When I got pregnant with my daughter I was only taking Diazepam on occasion if I had a particularly bad panic attack. I breastfed her until I got pregnant with my son, so there was a solid 2 years that I was entirely un-medicated. After I had my last baby a little over a year ago I was having panic attacks that were preventing me from leaving the house.
I found a new doctor who put me on Zoloft. Yet another thing that I hated taking. This new doctor, however, gives a shit about my health and when I said I didn’t like he said “stop taking it, we can find something else.” This doctor is the one who has actually gotten me to talk about my anxiety. He has brought me to a point where I am comfortable explaining to my kids how I deal (or don’t, in some cases) with things that cause me anxiety. This is important because sometimes it is my kids that cause me to have a panic attack. He has helped me discover knew techniques to ease the daily anxiety and to figure out a way to work through the inability to leave the house that sometimes comes with this disorder.
I have become a master of working through panic attacks. Over the many years of having them I have succeeded in fully carrying out a task while in the throes of fully debilitating panic attack. I have continued to wait tables, give speeches, care for kids and other daily tasks while under the heavy blanket of an attack. It will appear that everything is mostly normal – but my heart rate is through the roof, my head is pounding, I can’t breathe, sometimes my vision and hearing is distorted and yet I am able to focus on one thing and carry on functioning at the minimum until it passes. I know that I can step away from a situation and put myself in a dark and quiet spot until it passes also. I take “quiet breaks” with my kids sometimes, and although they don’t really do the quiet part very well. It’s still exhausting. It is a rare occurrence, however. I have managed to keep the attacks at bay with some strategic self-evaluation.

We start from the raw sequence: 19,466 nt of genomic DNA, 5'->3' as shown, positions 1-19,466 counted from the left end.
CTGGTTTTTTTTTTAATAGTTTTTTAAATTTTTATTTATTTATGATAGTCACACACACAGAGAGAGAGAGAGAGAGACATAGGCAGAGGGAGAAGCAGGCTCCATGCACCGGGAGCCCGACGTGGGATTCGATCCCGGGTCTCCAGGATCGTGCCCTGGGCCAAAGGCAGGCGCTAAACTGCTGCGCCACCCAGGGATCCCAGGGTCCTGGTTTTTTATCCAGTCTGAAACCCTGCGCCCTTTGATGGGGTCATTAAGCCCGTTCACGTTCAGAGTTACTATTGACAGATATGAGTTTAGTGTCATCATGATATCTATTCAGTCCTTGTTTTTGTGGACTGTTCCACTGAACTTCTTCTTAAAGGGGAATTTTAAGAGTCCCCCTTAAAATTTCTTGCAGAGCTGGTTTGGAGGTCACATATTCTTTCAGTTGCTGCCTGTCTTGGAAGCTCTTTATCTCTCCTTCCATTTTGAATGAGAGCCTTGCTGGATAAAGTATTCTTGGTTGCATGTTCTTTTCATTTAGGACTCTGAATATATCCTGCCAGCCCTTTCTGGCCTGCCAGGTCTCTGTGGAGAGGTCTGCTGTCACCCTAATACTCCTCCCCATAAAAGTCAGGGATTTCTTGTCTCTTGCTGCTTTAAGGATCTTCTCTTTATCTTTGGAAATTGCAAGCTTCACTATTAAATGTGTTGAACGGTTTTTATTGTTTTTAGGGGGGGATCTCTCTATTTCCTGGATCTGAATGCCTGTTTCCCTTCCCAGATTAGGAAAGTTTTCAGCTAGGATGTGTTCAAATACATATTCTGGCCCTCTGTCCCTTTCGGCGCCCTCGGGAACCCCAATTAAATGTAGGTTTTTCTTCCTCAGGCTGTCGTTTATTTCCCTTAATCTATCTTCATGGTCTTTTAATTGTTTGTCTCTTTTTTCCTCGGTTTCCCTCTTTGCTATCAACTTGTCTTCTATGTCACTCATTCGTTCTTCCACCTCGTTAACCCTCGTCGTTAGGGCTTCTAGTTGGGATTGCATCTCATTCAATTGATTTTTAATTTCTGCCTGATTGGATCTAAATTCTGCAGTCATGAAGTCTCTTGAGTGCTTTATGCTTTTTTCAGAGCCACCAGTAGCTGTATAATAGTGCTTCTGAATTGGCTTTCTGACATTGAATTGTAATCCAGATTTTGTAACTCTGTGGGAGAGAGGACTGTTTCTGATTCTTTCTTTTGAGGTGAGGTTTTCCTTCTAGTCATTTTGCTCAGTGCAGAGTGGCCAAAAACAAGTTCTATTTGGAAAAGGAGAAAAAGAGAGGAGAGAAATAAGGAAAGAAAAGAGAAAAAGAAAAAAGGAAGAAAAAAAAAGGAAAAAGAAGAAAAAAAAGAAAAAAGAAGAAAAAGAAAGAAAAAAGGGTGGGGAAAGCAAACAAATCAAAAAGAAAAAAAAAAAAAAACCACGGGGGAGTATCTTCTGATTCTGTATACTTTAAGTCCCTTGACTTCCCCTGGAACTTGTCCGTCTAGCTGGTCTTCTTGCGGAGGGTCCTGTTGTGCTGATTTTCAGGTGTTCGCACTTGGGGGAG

People with anxiety are sometimes over-achievers. If I can take all my nervous energy and focus it towards a particular task I am unstoppable. Also having to deal with daily feeling of inadequacy drives me to do things that are above and beyond.
What I am most comfortable about now is my doctor. I am lucky that I didn’t just give up after my experience with that first asshole. I have still not discovered a medication that works well for me but now that I am no longer pregnant or breastfeeding my options are more open.